superficial neocortex. Gamma rhythms can also be generated in hippocampus that are associated with high spike rates in individual neurons (an order of magnitude greater than in persistent gamma rhythms) and are considerably more frequency—and thus spike rate—variable (Whittington et al., 1997). In neocortex, spike rates are closely related to gamma rhythm generation BTK inhibitor (in conjunction with slower changes in membrane potential (Mazzoni et al., 2010), with gamma rhythms being the single most important determinant of spike-density function (Rasch et al., 2008). But many in vivo studies show sensory-induced spike rate changes that peak at mean rates from way above the classical

gamma band frequency (e.g., Zinke et al., 2006). If it is assumed that spike timing is precisely determined by the trains of GABAergic inhibition that are the signature of population gamma rhythms, then how is this possible? One explanation for these data is that there are at least two gamma rhythm generators in neocortex. First, a persistent rhythm provides relatively rigid temporal structure despite low principal cell spike rates and low population gamma frequencies (ca. 40 Hz). Such a rhythm has been documented in superficial layers of primary sensory and association cortices (Cunningham et al., 2004; Ainsworth et al., 2011; Figure 5), where spike rates favor sparse coding (Wolfe et al., 2010). Such a scheme is particularly evident in local representations of sensory stimuli (Ohiorhenuan et al., 2010) where input increases quiescence but also increases temporally brief periods of common (population) activity. This sparseness has been proposed to be due to increases in surround inhibition (Haider et al.

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, 2001) and has characteristically distinct gene profiles (Thomps

, 2001) and has characteristically distinct gene profiles (Thompson et al., 2008; Dong et al., 2009). In return, the septal and temporal segments of the hippocampus broadcast to different streams of structures (Amaral and Lavenex, 2007; Cenquizca and Swanson, 2007). In contrast to its afferent and efferent connections, the internal organization of the hippocampus suggests that the widespread neocortical representations are integrated (cf., Bannerman et al., 2003; Bast et al., 2009; Kjelstrup et al., 2002; Moser et al., 2008; Small, 2002; Royer et al., 2010) by the

extensive recurrent collateral system of CA3 pyramidal neurons (Ishizuka et al., 1990; Li et al., 1994). The physiological mechanisms of communication between click here the hippocampus and the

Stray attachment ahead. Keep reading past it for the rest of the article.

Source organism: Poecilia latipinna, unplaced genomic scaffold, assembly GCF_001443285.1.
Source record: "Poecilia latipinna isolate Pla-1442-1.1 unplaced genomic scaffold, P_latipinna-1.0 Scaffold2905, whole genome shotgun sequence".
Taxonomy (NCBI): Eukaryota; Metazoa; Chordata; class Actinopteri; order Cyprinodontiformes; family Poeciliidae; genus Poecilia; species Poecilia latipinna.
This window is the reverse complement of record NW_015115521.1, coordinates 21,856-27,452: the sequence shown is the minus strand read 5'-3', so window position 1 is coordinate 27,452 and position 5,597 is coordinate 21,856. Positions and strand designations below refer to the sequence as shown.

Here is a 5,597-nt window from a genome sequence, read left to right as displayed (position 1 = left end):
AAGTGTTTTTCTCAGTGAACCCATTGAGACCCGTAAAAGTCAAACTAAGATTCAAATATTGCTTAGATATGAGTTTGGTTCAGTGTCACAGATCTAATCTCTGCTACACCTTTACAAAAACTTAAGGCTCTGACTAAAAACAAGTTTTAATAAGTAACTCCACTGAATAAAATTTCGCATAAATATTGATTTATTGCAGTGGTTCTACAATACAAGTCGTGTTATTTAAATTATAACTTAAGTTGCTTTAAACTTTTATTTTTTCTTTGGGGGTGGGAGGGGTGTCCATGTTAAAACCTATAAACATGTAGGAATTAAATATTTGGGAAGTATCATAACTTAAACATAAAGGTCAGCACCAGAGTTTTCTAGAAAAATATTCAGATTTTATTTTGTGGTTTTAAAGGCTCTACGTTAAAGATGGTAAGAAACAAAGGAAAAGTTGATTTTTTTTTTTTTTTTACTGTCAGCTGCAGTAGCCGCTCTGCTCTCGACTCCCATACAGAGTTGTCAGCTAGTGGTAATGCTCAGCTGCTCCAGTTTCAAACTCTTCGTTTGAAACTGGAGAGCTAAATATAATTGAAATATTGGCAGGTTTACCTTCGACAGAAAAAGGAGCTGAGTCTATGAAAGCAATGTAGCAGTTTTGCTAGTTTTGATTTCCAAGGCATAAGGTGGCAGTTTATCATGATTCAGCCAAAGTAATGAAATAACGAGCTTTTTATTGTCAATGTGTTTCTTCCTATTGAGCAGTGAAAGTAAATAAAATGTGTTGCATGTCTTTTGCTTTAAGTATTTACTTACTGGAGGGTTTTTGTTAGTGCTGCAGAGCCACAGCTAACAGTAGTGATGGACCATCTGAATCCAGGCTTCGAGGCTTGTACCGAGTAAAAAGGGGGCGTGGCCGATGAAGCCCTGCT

neocortex are not well understood. Neuronal recording studies from the septal and more temporal segments of the hippocampus are controversial and range from emphasizing the unity of hippocampal Vorinostat supplier operations (O’Keefe and Nadel, 1978; Bullock et al., 1990; Jung et al., 1994; Kjelstrup et al., 2008; Lubenov and Siapas, 2009; Maurer et al., 2005) to more localized and specialized computations (Hampson et al., 1999; Royer et al., 2010; Segal et al., 2010; Wiener, 1996). A fundamental mode of hippocampal operations is reflected by theta oscillations during explorative behavior and REM sleep (4–10 Hz; cf., Buzsáki, 2002). In a recent elegant study Lubenov and Siapas (2009) have observed that the phase of theta waves advances systematically in the dorsal hippocampus (Lubenov and Siapas, 2009) and hypothesized a full cycle (i.e., 360°) phase shift between the septal and temporal poles. The implication of a full-cycle phase shift of theta waves is that outputs from not the two poles of the hippocampus would affect their joint targets in a temporally synchronous manner, while the intermediate parts would remain temporally segregated from either pole.

To examine the spatial organization of theta patterns, we recorded LFP and neuronal discharge activity in the subiculofimbrial (transverse) axis and from the entire length of the septotemporal (longitudinal) axis of the hippocampal CA1 pyramidal layer during behavioral exploration and REM sleep. LFP and unit activity were recorded during REM sleep in the home cage and during navigation (RUN sessions) either while the rat was chasing small fragments of randomly dispersed froot loops on an open field and/or running for a water reward in an 11-compartment zig-zag maze (Royer et al., 2010). Since the phase of theta oscillation in the CA1 region varies along the somatodendritic (depth), subicular-CA3 (transverse), and septotemporal (dorsoventral or longitudinal) axes (Buzsáki, 2002; Lubenov and Siapas, 2009; Patel et al., 2008, Soc. Neurosci., abstract, 435.